We needed to answer more than the usual screening questions at the VA’s parking garage, which seemed cavernously empty. In stark contrast to my usual squeal of delight when I actually am able to find a handicap parking spot (with my brother giving me the amused side-eye), we were both in wide-eyed wonder that we had our pick of ALL the prime handicap spots today. In fact, ANY spot would have been large enough to maneuver my brother in and out of the car with his wheelchair. It was like a ghost-town.

The procedures for gaining access to the hospital changed too, so as to minimize the risk of infection. There was a designated entrance with closer scrutiny and screening, and explicit directions to use an entirely different designated exit to minimize contact. There was no wait for an elevator (although there was one man on the elevator who protested that we got on it with him); it’s really hard to practice social distancing when you’re in an elevator and pushing a wheelchair.

Checking into the podiatry clinic was different too. A line of blue tape on the carpeting masked off a safe distance from the clinic’s reception desk. Brad and I had the pick of ALL the spots in the empty waiting room in the Lighthouse Clinic’s waiting room, where we normally have to find a spot within ear-shot in a nearby hallway. Very few patients are being seen, but they wanted my brother to come in because he is at great risk for bone infection and they are concerned about the possibility of him losing his big toe. I’d show you a picture, but trust me, you don’t want to see it.

Working with a skeleton crew in their clinic, the doctor himself came out to call Brad back to an examination room. Normally dressed in standard issue scrubs, today he was wearing a mask and had a hospital gown over his scrubs; the gown wasn’t the usual disposable gown made of blue paper, rather the cloth type one wears if they are an in-patient in the hospital — you know, the ones that tie in the back and leave your backside exposed. He carefully examined Brad’s toe, emphasizing how important it was that we get this problem under control in order to avoid amputation. Brad routinely refuses care in his nursing home, so I’m hoping that this frank discussion put a little more cooperation in him. We’ll see.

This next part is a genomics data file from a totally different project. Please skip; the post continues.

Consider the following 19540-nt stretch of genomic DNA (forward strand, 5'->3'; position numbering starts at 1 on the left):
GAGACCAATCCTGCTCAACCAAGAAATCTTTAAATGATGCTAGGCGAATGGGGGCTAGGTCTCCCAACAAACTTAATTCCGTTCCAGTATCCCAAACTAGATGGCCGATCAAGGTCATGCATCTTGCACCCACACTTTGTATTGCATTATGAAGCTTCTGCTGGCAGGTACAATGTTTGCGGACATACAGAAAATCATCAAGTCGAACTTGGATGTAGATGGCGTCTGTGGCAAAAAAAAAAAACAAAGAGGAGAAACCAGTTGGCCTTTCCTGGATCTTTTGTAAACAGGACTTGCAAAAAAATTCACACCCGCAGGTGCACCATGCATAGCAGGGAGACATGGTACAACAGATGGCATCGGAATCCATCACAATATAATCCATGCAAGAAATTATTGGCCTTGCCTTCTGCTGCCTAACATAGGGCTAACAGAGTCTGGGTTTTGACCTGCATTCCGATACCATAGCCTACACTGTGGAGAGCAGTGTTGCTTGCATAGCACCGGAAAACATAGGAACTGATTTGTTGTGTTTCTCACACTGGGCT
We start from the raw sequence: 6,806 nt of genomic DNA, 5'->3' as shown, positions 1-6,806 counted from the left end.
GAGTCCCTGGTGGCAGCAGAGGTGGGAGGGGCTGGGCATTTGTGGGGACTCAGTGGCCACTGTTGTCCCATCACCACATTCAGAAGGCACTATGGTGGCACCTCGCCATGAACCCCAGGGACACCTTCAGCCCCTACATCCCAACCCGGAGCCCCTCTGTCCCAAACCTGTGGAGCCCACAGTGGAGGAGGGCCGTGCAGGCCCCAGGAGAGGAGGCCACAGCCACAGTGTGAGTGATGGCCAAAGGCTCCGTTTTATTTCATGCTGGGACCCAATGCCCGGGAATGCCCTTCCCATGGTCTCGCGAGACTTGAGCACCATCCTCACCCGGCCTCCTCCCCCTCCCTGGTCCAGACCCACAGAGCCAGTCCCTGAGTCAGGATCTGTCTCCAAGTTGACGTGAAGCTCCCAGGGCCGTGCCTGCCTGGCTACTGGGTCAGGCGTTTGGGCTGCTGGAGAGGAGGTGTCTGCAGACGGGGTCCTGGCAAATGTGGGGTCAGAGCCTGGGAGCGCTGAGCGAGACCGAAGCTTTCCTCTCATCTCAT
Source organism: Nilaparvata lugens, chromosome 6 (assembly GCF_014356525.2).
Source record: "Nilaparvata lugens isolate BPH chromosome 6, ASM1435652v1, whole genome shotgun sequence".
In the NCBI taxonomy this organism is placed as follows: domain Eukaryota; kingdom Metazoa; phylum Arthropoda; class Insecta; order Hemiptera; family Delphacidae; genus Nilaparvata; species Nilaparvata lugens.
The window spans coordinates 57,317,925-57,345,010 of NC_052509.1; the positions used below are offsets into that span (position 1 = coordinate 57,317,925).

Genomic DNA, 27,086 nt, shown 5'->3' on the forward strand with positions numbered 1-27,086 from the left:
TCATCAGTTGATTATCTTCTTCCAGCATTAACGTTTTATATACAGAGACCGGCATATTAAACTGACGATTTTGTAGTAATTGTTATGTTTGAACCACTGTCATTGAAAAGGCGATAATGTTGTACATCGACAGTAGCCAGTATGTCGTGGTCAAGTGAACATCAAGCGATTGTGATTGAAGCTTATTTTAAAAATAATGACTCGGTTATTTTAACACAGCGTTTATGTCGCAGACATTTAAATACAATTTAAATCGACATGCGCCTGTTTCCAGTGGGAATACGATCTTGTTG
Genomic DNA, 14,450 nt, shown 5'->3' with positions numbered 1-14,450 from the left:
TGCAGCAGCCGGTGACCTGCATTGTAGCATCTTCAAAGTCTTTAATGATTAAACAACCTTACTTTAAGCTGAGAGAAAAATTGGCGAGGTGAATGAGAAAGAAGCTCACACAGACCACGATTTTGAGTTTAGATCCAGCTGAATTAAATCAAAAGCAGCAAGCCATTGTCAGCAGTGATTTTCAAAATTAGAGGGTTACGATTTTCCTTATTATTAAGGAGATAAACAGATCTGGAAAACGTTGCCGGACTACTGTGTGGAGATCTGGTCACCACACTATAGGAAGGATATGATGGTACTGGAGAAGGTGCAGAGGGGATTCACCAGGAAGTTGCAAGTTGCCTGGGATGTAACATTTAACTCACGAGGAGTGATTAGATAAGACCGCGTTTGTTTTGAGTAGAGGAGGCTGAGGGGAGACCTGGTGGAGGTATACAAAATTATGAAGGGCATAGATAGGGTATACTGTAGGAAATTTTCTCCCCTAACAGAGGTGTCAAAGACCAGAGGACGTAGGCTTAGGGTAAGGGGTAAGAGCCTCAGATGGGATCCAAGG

In no time, we were headed back to Oregon Manor. Arriving at the same porch where I picked Brad up, we rang the doorbell and reversed the procedure. I thanked Tom and Brad’s nurse for all they’re doing to keep residents safe and healthy, assured them of my prayers for wisdom and protection, then headed home.

It’s a beautiful spring day and it was late-morning, so I decided to make McKee Farms Park my destination on my way home. The luscious fresh air is still a little nippy, so I buttoned up my jean jacket and headed to the paved walking path. It’s my custom to pray as I walk. Today I thanked God for the people who, at risk of their own health and welfare, take care of my brother and my mother. Walking, praying, and enjoying the beauty, I couldn’t help but notice how social distancing is evident even here at the park with people keeping the recommended 6 feet of distance between themselves. The playground was eerily quiet, with no children enjoying it, even though they are all out of school.